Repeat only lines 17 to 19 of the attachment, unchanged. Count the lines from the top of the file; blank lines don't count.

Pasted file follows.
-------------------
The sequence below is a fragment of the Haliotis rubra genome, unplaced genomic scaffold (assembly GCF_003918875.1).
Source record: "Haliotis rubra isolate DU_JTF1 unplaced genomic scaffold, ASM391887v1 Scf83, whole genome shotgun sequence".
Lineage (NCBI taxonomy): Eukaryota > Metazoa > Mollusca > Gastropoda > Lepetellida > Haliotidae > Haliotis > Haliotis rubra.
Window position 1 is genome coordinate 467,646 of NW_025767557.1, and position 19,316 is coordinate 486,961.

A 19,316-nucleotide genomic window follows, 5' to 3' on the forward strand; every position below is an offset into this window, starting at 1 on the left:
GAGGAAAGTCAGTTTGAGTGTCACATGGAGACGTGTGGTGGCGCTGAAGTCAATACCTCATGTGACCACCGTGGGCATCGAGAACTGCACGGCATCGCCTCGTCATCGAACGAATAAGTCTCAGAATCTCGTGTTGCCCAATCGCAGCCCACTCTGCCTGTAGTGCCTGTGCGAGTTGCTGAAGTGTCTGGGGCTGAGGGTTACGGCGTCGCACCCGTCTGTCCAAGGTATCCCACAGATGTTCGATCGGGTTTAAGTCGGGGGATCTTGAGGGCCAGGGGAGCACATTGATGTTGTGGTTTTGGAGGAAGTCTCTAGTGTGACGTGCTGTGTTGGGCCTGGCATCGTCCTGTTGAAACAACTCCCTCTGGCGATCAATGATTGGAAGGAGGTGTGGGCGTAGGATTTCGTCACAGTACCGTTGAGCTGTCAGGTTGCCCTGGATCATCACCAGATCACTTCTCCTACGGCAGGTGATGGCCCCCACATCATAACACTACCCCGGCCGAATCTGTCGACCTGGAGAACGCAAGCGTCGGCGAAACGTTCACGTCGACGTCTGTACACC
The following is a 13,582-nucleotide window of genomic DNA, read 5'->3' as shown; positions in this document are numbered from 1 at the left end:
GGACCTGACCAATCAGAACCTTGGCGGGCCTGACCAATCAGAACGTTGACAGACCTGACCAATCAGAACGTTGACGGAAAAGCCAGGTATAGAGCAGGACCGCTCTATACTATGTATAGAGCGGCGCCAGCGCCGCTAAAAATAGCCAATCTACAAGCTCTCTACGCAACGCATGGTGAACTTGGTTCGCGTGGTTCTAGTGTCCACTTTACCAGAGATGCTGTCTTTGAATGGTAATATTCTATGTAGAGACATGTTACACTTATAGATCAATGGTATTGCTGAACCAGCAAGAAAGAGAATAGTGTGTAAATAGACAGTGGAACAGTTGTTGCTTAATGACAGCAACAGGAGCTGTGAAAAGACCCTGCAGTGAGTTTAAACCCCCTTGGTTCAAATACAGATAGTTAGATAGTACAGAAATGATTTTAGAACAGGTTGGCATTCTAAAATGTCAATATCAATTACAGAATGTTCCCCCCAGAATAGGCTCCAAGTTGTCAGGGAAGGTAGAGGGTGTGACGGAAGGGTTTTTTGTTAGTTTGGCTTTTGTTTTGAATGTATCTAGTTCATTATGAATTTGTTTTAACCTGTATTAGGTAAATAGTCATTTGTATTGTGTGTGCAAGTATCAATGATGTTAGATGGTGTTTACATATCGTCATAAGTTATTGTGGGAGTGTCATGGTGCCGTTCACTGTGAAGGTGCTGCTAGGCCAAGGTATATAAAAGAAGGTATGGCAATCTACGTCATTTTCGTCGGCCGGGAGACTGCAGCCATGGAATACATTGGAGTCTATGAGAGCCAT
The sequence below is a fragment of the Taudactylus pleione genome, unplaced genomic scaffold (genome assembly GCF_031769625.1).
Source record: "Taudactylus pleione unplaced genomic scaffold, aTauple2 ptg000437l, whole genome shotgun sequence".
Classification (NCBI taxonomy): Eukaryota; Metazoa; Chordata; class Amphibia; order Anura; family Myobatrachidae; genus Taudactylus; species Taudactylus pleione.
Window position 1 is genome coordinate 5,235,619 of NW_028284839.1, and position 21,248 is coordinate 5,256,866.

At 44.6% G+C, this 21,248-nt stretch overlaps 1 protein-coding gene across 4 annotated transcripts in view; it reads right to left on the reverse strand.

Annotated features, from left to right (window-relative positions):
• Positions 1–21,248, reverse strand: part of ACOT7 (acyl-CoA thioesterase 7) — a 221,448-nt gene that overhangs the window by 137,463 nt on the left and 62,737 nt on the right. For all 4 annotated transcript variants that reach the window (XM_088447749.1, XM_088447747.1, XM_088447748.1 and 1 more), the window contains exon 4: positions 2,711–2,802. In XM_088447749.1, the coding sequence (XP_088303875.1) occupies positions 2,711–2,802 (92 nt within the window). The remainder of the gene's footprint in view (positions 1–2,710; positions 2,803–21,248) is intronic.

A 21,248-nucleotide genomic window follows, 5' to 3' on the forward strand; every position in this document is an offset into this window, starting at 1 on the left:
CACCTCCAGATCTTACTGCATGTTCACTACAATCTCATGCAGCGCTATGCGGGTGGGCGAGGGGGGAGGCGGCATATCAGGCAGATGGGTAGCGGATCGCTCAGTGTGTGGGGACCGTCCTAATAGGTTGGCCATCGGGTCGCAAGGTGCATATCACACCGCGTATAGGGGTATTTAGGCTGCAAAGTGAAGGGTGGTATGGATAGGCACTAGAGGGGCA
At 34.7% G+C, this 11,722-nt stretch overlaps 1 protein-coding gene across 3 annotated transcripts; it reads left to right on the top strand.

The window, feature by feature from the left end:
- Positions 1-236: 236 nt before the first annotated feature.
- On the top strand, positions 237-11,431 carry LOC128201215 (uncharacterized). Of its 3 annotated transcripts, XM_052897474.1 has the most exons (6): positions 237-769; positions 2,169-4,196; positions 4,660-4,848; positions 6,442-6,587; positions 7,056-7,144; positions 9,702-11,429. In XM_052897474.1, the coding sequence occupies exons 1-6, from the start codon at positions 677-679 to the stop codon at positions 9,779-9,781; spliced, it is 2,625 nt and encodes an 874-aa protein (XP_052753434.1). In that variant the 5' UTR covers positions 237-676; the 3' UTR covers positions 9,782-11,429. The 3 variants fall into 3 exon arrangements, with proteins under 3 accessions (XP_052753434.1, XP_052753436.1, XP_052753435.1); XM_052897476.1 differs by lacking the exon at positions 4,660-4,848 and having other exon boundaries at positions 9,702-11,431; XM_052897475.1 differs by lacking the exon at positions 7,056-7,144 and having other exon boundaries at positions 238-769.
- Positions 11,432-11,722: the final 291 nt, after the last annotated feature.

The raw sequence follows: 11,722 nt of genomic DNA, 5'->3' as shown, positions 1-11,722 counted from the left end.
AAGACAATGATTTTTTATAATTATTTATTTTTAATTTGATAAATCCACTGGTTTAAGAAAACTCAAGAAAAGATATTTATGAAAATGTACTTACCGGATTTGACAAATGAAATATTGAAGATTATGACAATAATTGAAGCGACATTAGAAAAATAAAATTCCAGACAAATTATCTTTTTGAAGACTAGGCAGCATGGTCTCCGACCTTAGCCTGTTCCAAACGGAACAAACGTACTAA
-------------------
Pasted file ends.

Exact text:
CACCTCCAGATCTTACTGCATGTTCACTACAATCTCATGCAGCGCTATGCGGGTGGGCGAGGGGGGAGGCGGCATATCAGGCAGATGGGTAGCGGATCGCTCAGTGTGTGGGGACCGTCCTAATAGGTTGGCCATCGGGTCGCAAGGTGCATATCACACCGCGTATAGGGGTATTTAGGCTGCAAAGTGAAGGGTGGTATGGATAGGCACTAGAGGGGCA
At 34.7% G+C, this 11,722-nt stretch overlaps 1 protein-coding gene across 3 annotated transcripts; it reads left to right on the top strand.

The window, feature by feature from the left end: